What’s an Arn?
Look, there is a narrative here in this book, it’s just that the actual narrative is… uh… we’ll get to it. It works by telling you a familiar story, and then it ramps off the rails when it becomes clear that the Yeerks are going to invade the Hork-Bajir homeworld and take the Hork-Bajir as hosts, leading to an adventure exploring avenues of escape, which then introduces you to another sapient inhabitant of the Hork-Bajir homeworld: The Arn.
Arn are quadrapedal tailed flightless? I think? Bird people that have to live in narrow walkway houses on winding pathways on cliffsides over deep subterranean magmatic vents that exude such enormous heat you don’t need to be afraid of falling off and hitting the ground, because you’ll die and be vaporised by the heat before impact. They are biological manipulators, masters of their craft, and very aware of the importance of a balance in the ecosystem. They need the ecosystem with the big trees to keep going to keep the atmosphere and the climate they way they are, and so they made the Hork-Bajir.
They made the Hork-Bajir.
They made the Hork-Bajir to literally maintain the ecosystem. They were nonviolent, so they wouldn’t pose a threat to anything else in the ecosystem and would preserve their own resources. They were communal, so they’d tend to the bark in an area and move on, rather than spread out and tend to the forest unevenly. And Hork-Bajir weren’t smart, because… there was no utility to them being smart. There was literally no reason to design this sapient race to be smart enough to do things like establish civilisation and cultivation because that wasn’t what they were for.
What about the rare smart Hork-Bajir?
Ahhh, they’re a bug. A sorting error. An off-by-one. An overflow. Every thousand Hork-Bajir or so, one gets to be clever, and that was deemed an adequately non-intrusive bug to ship when they released a sapient species unto the world. The genius Hork-Bajir is like Neo from that unalloyed cyberpunk classic The Matrix Revolutions: A glitch in the system whose impact is minor enough that the person tasked with fixing it filed it as ‘works on my machine’ and set it to deploy.
The Arn aren’t… like, apologetic about this? From their perspective, space travel is boring and it is way better and more fun to just do everything with grown biological nonsense, including self-augmentation, so the Hork-Bajir’s level of sapience is never really seen as a moral quandrary for them, nor really is their long-term health (at least, until much later, in the Arn’s final appearance but that’s not in this book). They made the Hork-Bajir, and the Hork-Bajir are desireable hosts for the Yeerks, and that means that the Yeerks are going to have an amazing shock trooper force that they can use to conquer other planets and the Andalites are now going to uh, genocide the Hork-Bajirs to try and contain the Yeerks.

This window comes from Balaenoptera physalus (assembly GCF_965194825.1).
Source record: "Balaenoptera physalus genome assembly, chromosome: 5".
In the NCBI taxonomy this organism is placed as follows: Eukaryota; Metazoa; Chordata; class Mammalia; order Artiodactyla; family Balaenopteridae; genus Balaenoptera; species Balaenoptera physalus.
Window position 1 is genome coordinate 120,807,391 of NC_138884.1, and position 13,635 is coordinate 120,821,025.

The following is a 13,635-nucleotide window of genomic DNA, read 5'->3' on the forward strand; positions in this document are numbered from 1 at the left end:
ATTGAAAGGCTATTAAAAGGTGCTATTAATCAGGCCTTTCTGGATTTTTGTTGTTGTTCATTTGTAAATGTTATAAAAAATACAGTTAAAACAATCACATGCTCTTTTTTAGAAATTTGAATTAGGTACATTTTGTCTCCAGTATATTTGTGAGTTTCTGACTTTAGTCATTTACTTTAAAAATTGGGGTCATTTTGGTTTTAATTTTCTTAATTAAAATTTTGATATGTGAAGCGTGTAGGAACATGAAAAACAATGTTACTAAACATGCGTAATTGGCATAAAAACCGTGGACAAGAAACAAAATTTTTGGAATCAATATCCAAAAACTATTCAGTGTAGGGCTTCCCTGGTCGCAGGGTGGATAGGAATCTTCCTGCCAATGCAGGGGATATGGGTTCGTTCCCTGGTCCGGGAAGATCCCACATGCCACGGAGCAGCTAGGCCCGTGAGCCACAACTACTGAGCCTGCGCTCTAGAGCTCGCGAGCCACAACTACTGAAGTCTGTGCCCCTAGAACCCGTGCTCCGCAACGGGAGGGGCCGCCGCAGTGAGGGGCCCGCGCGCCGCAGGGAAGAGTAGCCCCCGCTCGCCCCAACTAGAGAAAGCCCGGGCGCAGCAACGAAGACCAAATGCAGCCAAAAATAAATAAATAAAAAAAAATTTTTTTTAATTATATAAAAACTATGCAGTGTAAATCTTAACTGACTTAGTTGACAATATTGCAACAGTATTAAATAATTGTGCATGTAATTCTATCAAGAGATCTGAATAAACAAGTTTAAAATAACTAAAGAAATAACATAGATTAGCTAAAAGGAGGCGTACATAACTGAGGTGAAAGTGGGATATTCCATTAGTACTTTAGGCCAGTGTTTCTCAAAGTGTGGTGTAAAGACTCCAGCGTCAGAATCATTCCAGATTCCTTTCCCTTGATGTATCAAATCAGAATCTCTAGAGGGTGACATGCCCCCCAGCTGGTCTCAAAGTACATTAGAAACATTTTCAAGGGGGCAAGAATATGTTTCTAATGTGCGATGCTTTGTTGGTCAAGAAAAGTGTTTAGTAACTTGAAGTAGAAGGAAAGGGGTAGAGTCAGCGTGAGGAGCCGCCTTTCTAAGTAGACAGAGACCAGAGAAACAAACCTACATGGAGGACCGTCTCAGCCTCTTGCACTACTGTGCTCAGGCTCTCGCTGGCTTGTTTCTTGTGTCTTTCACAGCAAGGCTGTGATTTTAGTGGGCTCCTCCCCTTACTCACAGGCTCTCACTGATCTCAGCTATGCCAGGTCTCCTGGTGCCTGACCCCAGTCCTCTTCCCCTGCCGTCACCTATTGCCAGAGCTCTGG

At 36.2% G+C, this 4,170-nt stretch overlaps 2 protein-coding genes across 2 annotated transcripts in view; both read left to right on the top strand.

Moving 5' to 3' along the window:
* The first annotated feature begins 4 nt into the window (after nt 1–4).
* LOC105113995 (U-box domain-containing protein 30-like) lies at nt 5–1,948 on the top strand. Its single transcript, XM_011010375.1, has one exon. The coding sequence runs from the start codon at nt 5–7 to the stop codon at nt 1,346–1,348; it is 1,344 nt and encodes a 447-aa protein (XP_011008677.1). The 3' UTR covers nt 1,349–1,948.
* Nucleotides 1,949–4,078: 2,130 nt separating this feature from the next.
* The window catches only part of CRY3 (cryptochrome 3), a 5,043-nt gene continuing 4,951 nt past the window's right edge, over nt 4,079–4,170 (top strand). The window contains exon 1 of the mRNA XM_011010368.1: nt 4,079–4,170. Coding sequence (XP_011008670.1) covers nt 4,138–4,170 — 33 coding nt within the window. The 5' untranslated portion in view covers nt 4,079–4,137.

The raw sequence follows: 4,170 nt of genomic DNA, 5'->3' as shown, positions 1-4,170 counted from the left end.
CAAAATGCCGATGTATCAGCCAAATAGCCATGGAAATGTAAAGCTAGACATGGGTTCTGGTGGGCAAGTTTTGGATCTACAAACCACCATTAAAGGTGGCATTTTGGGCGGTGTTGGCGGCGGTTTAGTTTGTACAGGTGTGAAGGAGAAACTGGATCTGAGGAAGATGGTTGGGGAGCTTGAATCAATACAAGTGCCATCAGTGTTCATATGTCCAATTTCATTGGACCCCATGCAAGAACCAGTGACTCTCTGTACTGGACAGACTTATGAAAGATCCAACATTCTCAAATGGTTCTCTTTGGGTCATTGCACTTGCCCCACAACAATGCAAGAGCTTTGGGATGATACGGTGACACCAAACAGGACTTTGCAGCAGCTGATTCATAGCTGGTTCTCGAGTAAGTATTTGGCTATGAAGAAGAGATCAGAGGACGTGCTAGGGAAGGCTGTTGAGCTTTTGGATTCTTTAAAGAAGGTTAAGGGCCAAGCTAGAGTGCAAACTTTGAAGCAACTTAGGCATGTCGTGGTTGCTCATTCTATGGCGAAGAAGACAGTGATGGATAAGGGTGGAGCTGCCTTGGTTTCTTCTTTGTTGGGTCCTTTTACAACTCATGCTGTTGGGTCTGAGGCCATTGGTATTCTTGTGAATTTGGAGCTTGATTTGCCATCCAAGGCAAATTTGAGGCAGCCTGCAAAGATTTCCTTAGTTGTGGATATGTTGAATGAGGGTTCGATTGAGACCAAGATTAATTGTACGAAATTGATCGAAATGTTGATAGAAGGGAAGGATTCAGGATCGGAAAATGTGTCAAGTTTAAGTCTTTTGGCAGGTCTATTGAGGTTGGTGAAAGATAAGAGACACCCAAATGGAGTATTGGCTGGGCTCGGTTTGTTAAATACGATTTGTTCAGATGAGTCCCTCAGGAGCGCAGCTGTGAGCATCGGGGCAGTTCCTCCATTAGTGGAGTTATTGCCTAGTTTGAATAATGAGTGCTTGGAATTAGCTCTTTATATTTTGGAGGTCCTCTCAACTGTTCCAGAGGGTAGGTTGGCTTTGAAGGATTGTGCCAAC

And again: This is the fate of a culture that was created to have the traits they do, by an uninterested precursor race.
As for the Arn’s part in the exchange against the Yeerks, well… they tried to Switzerland their way out of the whole affair. They didn’t want to fight the Yeerks, which meant to them it seemed the best course of action was to opt out of the war. You don’t find out about this until The Prophecy, book 34, but the Arn dealt with the Yeerk invasion by making themselves host-incompatible. Biological turbonerds, they altered their physiognomy so that any Yeerk that entered their brain would rupture a blood vessel, which would kill the host – and the Yeerk.
It’s one of those ideas that looks clever, a sort of ha-ha, got-you solution to a problem that completely fails to take into account that the the Yeerks were not a bully to thwart, but a paranoid, imperial, all consuming force of colonial oppression. When the Yeerks, with Hork-Bajir and their aims towards an empire arrived and found a species that was sapient and innovative and functionally useless, they responded by killing all of them. Because the Yeerks are immense buttholes, though, they killed them for sport and fun and locked them up in labor camps.
Sucks to be the Arn.
This is all being played out in the midst of a narrative that has been called, and not without good reason, Pocahontas in Space. The central narrative is about a Hork-Bajir seer and an Andalite called Aldrea. What’s an Andalite? Uhh, think like asshole space elves that are also centaurs. You’re too invested to leave this article now, can’t explain everything. The narrative is here, but if you’re wondering ‘are Hork-Bajir indigenous-coded?’ and the answer is no.